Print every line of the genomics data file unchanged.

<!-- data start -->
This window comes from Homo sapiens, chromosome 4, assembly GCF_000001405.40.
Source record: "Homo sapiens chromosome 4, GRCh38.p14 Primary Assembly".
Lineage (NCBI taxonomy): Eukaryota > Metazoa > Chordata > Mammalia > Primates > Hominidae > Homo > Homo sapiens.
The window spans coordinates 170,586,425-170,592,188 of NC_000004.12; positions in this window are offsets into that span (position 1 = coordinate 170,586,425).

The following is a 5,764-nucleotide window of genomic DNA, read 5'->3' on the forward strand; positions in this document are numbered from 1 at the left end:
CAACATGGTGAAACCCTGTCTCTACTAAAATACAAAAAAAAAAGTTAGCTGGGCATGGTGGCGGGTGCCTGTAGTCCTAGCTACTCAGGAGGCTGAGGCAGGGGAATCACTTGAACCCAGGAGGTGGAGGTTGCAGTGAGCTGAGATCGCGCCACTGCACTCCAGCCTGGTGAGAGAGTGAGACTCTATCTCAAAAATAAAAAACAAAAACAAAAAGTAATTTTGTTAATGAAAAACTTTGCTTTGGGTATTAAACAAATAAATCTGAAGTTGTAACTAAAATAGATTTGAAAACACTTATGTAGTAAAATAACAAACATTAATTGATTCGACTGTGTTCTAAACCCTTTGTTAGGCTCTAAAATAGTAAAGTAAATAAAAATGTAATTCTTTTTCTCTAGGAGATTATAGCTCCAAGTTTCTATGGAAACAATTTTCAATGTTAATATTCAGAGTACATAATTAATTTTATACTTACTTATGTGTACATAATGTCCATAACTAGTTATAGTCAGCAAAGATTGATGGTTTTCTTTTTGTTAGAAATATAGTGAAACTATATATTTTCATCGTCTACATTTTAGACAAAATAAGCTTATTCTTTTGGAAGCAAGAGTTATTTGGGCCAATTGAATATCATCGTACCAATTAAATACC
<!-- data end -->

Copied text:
This window comes from Homo sapiens, chromosome 4, assembly GCF_000001405.40.
Source record: "Homo sapiens chromosome 4, GRCh38.p14 Primary Assembly".
Lineage (NCBI taxonomy): Eukaryota > Metazoa > Chordata > Mammalia > Primates > Hominidae > Homo > Homo sapiens.
The window spans coordinates 170,586,425-170,592,188 of NC_000004.12; positions in this window are offsets into that span (position 1 = coordinate 170,586,425).

The following is a 5,764-nucleotide window of genomic DNA, read 5'->3' on the forward strand; positions in this document are numbered from 1 at the left end:
CAACATGGTGAAACCCTGTCTCTACTAAAATACAAAAAAAAAAGTTAGCTGGGCATGGTGGCGGGTGCCTGTAGTCCTAGCTACTCAGGAGGCTGAGGCAGGGGAATCACTTGAACCCAGGAGGTGGAGGTTGCAGTGAGCTGAGATCGCGCCACTGCACTCCAGCCTGGTGAGAGAGTGAGACTCTATCTCAAAAATAAAAAACAAAAACAAAAAGTAATTTTGTTAATGAAAAACTTTGCTTTGGGTATTAAACAAATAAATCTGAAGTTGTAACTAAAATAGATTTGAAAACACTTATGTAGTAAAATAACAAACATTAATTGATTCGACTGTGTTCTAAACCCTTTGTTAGGCTCTAAAATAGTAAAGTAAATAAAAATGTAATTCTTTTTCTCTAGGAGATTATAGCTCCAAGTTTCTATGGAAACAATTTTCAATGTTAATATTCAGAGTACATAATTAATTTTATACTTACTTATGTGTACATAATGTCCATAACTAGTTATAGTCAGCAAAGATTGATGGTTTTCTTTTTGTTAGAAATATAGTGAAACTATATATTTTCATCGTCTACATTTTAGACAAAATAAGCTTATTCTTTTGGAAGCAAGAGTTATTTGGGCCAATTGAATATCATCGTACCAATTAAATACC